Summer Care of Boxwood

Check newly planted boxwood on a very regular basis especially the ground moisture in the soil surrounding them. The summer can be a very stressful time for boxwood planted during the spring. Check to determine whether they are stressed as indicated by dieback, off-color in the foliage, or a crispy feel to the leaves.

Unfortunately, if any of these conditions exist to a great extent the plant may already be terminal. Nevertheless, immediate action should be taken. First, checking the soil condition will determine whether ample moisture is present (see watering below).

Secondly, if the plants have not been thinned, plucking may be helpful to reestablish the balance between the root system and the foliage. Remove any dead wood as this will not produce any new leaves. If a branch bends, but does not snap, do not remove it because it is not dead. Thirdly, shading the plants with burlap to protect from the hot mid-day, and afternoon sun will provide a cooler environment for the plant to recover.

Watering: The water needs of boxwood are a function of a number of factors. Sandy soil will not hold water as long as clay soil. Plants in the shade will not need as much water as those in direct sun. Plants which experience reflected heat from walls or adjoining sidewalks/driveways will need more water than those in cooler environments. The key point is to water deeply. A soaker hose placed along or around plants is an excellent way to water deeply and simultaneously conserve water. Alternately, a hose placed at the base of a plant to drip for a period of time is very satisfactory. Standing and watering by hand is not satisfactory because most people do not have the patience or time to thoroughly saturate the ground. Larger plants need a larger area watered and proportionally more water, consequently more time is needed for a slow thorough soaking. Watering needs are lessened by mulching. Newly planted boxwood going through their first summer have greater water needs since the root system is not completely established. A soaker hose covered in mulch both conserves valuable moisture and provides a pleasing appearance.

When boxwood are stressed from lack of water there is a considerable time delay before the plant actually looks like it is stressed. Therefore, assessing water needs on the basis of the appearance of the plant is unsatisfactory. The only reliable way to determine whether there is sufficient moisture present is to assess the moisture condition of the ground around the plant, being careful to avoid damaging the roots.  I have a very tried and true method of assessing watering needs of boxwood.  It is called the “get on your knees and get your hands dirty method.”  You cannot rely on the fact that you watered it two days ago or two weeks ago.  Get on your knees with a garden trowel and dig around the outside of the plant but not too close.  Boxwood roots are very close to the surface so dig outside of the drip line where there are fewer roots.  Dig down 2-4 inches and assess the level of moisture in the ground.  You should be able to easily tell if the soil is dry needing water or sufficiently moist.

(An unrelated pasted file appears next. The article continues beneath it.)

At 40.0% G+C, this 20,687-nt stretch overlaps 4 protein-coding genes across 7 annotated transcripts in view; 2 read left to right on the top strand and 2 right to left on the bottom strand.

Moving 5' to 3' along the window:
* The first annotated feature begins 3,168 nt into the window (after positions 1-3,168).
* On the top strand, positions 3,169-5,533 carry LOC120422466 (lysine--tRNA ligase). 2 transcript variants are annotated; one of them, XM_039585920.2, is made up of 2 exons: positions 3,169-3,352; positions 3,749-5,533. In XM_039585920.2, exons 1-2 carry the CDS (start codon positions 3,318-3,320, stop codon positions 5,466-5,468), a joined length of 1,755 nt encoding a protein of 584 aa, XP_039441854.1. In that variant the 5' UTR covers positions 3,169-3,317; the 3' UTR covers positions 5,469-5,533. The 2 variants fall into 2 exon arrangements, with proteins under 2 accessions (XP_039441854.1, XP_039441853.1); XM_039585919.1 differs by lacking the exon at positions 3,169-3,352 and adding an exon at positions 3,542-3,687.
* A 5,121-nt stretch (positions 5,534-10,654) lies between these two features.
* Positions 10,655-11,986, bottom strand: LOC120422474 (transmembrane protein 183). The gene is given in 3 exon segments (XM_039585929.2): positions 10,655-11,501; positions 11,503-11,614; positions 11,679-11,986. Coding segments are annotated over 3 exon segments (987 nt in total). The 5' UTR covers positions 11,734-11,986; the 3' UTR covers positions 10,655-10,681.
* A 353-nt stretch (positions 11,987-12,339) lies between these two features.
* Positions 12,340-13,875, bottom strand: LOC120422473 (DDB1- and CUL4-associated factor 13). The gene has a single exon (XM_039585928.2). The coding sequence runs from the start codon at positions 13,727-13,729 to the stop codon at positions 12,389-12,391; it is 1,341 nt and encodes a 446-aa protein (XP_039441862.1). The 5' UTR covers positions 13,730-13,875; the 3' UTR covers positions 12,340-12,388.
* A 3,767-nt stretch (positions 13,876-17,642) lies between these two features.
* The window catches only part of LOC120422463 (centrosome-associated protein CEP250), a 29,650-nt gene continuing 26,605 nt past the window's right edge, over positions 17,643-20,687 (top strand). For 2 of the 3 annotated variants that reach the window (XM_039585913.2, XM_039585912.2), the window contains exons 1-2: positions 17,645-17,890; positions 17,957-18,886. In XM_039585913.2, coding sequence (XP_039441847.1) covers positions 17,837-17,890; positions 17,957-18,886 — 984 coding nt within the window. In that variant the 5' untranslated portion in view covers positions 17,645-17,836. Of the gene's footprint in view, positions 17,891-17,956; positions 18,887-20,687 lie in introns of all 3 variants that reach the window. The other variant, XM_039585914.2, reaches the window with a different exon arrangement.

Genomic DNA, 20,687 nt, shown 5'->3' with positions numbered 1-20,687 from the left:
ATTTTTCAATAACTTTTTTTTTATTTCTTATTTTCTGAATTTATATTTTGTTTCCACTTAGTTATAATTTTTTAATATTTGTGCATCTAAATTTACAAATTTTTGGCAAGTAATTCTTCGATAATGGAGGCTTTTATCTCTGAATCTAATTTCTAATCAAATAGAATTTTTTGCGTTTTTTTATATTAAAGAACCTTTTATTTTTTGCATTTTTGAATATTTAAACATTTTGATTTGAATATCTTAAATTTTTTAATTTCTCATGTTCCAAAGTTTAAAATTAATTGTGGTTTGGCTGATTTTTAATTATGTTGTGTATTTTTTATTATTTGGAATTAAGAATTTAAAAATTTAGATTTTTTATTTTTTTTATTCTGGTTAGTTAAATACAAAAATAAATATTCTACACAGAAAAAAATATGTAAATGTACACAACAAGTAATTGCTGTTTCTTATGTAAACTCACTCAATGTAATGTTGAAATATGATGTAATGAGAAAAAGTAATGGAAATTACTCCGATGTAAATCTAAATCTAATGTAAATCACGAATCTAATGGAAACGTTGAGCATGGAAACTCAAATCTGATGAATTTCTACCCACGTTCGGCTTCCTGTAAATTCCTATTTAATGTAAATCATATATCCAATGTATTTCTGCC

Cultivation and weed control: Boxwood roots are very shallow so digging around the base of plants should be avoided. Hand pull grass or weeds when the soil is moist in order to minimize soil disturbance. Again, mulching is beneficial and an excellent way to control weeds.  Plastic laid down with mulch over it should be avoided.  See section on “Plastic” for a detailed explanation of why it is not only ineffective but actually harmful to the soil environment.

Thinning, propagation, and cleaning: The best time to thin plants is late winter before new growth, but it may still be done during the summer without harm. See “Plucking.” Summer is an excellent time to propagate. See “Propagation” for a detailed description of this topic. This may be done any time after the new growth has thoroughly hardened off (about July 1). Cleaning the inside of plants is important in maintaining them in a healthy, disease free condition because debris which accumulates in boxwood holds moisture. The moisture leads to aerial roots and a positive environment for the growth of disease. A strong water hose spray directed throughout the interior of the plant is usually sufficient to clean the plant and summer is an excellent time to perform this preventative maintenance.  Doing the cleaning when the soil is dry is especially helpful since it will add much moisture to the ground right around the plant.

Stephen D. Southall
English Boxwoods of Virginia

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